A further problem is that an earlier EA dealt with the GO expansion program before the Ontario Line was added to the corridor. This is an “approved plan” although it addresses a different configuration from what will now be built. Metrolinx is trading on this “approval” to claim that aspects of their project are already past the point of change, even though the presence of the Ontario Line and the planned regrading of the GO corridor are substantial changes.
Q: The Early Works reports were released around 4pm. Nobody has seen them. After the community pushed back, Metrolinx added another town hall on October 5.
Metrolinx is putting the cart before the horse. The community still doesn’t know what the corridor will look like. There are no plans and elevations. We need to understand the combined height of the retaining walls and noise barriers. Regardless of vegetation, how do they absorb sound? It is too soon for this discussion.
Q: Some people may not want transparent noise barriers that allow riders in the corridor to look into their homes and yards.
A: We wanted light to go through walls [to give a more open feeling in parkland].
Q: Ontario changed the EA process to cut it short so that construction can begin as soon as the Early Works reports are finalized.
A: We want to correct the idea that the new EA is a short cut. It has added requirements. The process is quite robust with a lot of detail. If there is a concern other than transparent walls, please give feedback.
Comment: The process implemented to get key transit projects built faster telescopes many timelines that used to be sequential and are now both overlapped and shorter. Even when reports are incomplete and dumped on communities at the last minute, the clock still runs. The documents go into excruciating detail about flora and fauna, but much less on the effect of a project on neighbourhoods and people.
Q: The community can contact Metrolinx, but they don’t want to talk about the alignment and confirmed this in a letter to the city.
Q: Businesses and residents are required to promptly remove grafitti. Will Metrolinx promptly remove graffiti that appears on the noise walls?
A: The materials to be used are graffiti resistant. Metrolinx is working with the City on an arts program to reduce tagging. If we create a beautiful structure then it’s less prone to tagging.
We are codifying a graffiti management strategy with the City, and it will be available in next few weeks or month. Wait a month and then check in the community office for updates.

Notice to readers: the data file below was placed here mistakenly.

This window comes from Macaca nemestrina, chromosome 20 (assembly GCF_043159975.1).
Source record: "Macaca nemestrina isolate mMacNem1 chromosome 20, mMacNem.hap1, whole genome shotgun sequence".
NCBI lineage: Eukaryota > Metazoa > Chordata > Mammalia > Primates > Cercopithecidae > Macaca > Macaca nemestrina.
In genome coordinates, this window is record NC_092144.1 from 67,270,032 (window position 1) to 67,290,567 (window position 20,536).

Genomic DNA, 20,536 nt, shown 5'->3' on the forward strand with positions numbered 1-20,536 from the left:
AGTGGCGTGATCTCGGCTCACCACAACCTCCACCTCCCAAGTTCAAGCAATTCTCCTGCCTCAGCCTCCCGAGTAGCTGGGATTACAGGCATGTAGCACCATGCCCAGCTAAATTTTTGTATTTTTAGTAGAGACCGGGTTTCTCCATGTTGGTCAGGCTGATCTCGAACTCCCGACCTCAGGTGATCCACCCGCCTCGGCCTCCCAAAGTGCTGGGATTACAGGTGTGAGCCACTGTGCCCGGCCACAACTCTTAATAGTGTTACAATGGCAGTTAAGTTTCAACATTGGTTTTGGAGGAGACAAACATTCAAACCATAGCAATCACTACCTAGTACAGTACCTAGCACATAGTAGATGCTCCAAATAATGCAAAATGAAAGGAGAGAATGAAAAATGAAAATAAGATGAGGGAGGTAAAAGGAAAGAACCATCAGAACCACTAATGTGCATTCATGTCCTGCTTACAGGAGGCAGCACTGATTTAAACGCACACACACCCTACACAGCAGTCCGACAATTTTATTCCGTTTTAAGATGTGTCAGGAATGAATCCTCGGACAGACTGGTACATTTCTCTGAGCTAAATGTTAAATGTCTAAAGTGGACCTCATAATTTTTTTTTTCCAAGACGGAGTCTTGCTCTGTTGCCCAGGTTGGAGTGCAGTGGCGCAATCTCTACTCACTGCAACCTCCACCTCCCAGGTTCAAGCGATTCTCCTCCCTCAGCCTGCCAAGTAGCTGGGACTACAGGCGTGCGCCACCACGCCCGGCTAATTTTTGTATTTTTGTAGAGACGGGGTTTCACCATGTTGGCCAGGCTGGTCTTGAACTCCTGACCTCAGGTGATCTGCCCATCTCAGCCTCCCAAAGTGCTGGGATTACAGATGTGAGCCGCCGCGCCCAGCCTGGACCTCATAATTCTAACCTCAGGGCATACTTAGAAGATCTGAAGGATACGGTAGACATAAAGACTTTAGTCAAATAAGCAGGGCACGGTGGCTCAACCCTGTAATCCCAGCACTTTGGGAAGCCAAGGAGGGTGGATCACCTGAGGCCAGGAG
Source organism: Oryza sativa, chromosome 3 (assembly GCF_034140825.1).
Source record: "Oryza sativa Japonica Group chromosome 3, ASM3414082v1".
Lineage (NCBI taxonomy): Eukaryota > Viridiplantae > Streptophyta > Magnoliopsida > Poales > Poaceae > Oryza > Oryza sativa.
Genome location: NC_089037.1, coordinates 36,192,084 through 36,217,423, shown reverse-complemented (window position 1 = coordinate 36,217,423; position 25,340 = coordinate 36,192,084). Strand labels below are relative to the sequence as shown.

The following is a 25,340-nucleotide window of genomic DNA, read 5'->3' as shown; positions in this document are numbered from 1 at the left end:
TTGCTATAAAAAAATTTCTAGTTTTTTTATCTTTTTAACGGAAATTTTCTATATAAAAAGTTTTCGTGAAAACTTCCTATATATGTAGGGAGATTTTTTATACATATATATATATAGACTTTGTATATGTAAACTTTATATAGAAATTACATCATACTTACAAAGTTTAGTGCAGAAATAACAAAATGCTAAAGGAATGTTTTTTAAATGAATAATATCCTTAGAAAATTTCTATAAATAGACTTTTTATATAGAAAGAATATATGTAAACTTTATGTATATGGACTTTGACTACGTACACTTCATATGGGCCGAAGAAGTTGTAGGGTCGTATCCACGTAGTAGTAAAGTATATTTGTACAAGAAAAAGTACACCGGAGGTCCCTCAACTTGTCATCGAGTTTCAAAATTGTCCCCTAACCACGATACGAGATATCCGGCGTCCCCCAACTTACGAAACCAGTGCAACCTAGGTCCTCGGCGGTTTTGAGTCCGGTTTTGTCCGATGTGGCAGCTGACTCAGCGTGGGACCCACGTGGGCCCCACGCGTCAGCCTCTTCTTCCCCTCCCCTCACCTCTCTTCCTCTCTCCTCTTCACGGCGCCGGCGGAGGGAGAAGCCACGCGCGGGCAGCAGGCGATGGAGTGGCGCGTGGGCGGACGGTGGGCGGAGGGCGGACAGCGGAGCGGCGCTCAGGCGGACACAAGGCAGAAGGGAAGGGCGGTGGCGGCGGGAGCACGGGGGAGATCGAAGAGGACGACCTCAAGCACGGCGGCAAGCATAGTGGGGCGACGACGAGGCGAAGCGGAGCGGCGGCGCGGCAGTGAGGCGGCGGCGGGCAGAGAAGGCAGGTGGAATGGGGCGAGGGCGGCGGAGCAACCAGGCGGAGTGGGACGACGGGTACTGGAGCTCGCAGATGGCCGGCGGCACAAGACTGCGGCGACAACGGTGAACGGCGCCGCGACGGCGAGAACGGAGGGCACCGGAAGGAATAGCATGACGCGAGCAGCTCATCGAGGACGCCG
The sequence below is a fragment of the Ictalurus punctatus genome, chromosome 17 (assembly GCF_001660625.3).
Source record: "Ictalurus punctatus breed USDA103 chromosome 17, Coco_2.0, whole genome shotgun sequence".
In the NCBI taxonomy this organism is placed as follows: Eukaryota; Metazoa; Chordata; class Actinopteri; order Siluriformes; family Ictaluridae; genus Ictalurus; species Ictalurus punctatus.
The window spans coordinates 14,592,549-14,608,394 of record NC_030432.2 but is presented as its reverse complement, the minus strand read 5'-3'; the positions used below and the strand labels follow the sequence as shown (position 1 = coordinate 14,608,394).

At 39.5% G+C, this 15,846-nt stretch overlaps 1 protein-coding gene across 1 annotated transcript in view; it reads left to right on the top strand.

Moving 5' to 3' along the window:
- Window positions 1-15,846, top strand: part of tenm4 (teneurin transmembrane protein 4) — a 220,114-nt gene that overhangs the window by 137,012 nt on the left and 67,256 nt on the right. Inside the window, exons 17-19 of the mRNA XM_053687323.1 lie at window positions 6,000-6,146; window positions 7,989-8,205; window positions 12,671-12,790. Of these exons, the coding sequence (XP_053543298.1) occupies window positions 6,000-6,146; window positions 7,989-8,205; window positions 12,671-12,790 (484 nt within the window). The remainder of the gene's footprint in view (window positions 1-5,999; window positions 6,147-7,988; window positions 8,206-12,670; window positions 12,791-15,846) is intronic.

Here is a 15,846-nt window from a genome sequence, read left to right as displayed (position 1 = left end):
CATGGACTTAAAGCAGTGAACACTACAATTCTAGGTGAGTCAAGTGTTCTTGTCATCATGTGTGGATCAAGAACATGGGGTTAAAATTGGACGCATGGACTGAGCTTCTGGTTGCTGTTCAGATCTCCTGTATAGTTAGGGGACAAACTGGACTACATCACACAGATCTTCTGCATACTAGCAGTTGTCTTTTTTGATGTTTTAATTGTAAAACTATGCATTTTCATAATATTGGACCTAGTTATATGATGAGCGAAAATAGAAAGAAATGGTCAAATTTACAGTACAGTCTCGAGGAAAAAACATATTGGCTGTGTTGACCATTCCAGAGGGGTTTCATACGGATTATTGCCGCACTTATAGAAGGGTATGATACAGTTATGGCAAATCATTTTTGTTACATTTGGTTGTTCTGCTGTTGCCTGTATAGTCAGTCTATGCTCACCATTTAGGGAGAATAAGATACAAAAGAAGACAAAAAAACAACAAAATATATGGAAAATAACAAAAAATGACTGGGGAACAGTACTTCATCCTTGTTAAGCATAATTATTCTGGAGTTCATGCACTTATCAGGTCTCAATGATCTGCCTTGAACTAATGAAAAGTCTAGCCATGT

Q: Noise walls at Bloor/Lansdowne are covered with graffiti.
A: These walls were built some years ago. We have learned a lot about how to design walls to be good surfaces for public art. We also use a pigmented coating to simplify a standard repaint. Vegatative screening also works as a deterrent. Raspberry bushes – “nature’s barbed wire” – are quite effective.
Q: What is the actual size of the trains?
A: The RSSOM proponents [the P3 partner who responsible for train procurement, operations and maintenance] will determine the number of cars per train. There are three proponents bidding on this work. The ultimate capacity is based on 100m trains.
Comment: 100m is approximately two-thirds of the length of a subway station (500ft). Subway trains are 450ft long (6 cars at 75ft each). An important tradeoff between longer trains and service frequency is the size of the station (especially if underground) and the walking distance to exits.
Q: The presentation says that there will be noise reduction “at most locations”. Which locations don’t see this or have an increase?
A: Noise mitigation brings noise below existing levels at most locations. At five high rise buildings, there is some residual effects because noise walls don’t block upward transmission. High rises are at Carlaw/Dundas, one on Logan, one on Pape. See Noise & Vibration report for details.
Q: When you talk about 50% reduction in noise levels with sound walls, have you multiplied by the number of trains?
A: We have looked at the day and night periods and average the benefit over time. 10Db [a 50% reduction] is the average along the corridor. This varies depending on local conditions. There are more trains, but they will be quieter.
Comment: An important distinction, especially at night, is the difference between average and peak sound levels. “On average” there is no train present much of the time. It is the peak noise and vibration, especially from diesel locomotives, that is the problem.
The Noise & Vibration study considers average sound levels over a 16-hour daytime and 8-hour nighttime period. It does not consider peak noise effects, nor the combined effect of multiple trains passing at the same time.
There is a considerable variation in the predicted changes, some up, some down although almost all are less than 10dB either way. Again, Metrolinx cites the maximum benefit as an average. See the section at the end of this article for details of the N&V study.
Q: A resident of De Grassi Street hears and sees the trains all the time. There is a big difference between multiple trains passing at a time and a single train. Has Metrolinx considered only the noise from single trains, or from multiples?
A: Noise walls are intended to significantly reduce noise along De Grassi. We model all of the cumulative impacts of train passes, and the values come out lower [with noise walls].
Comment: Metrolinx did not respond to the issue of concurrency and peak noise from locomotives. This will be more of an issue in the future with more frequent GO service and a higher number of trains passing each other along the corridor.
Q: Is anyone on the panel or in the planning staff a resident of Leslieville/Riverdale, and do they have an opinion on this?
A: We are unclear on the question. Metrolinx employees are all across the GTA. We have representation from everywhere. There are various parts of “planning”. Our planners have a good ability to understand various neighbourhoods.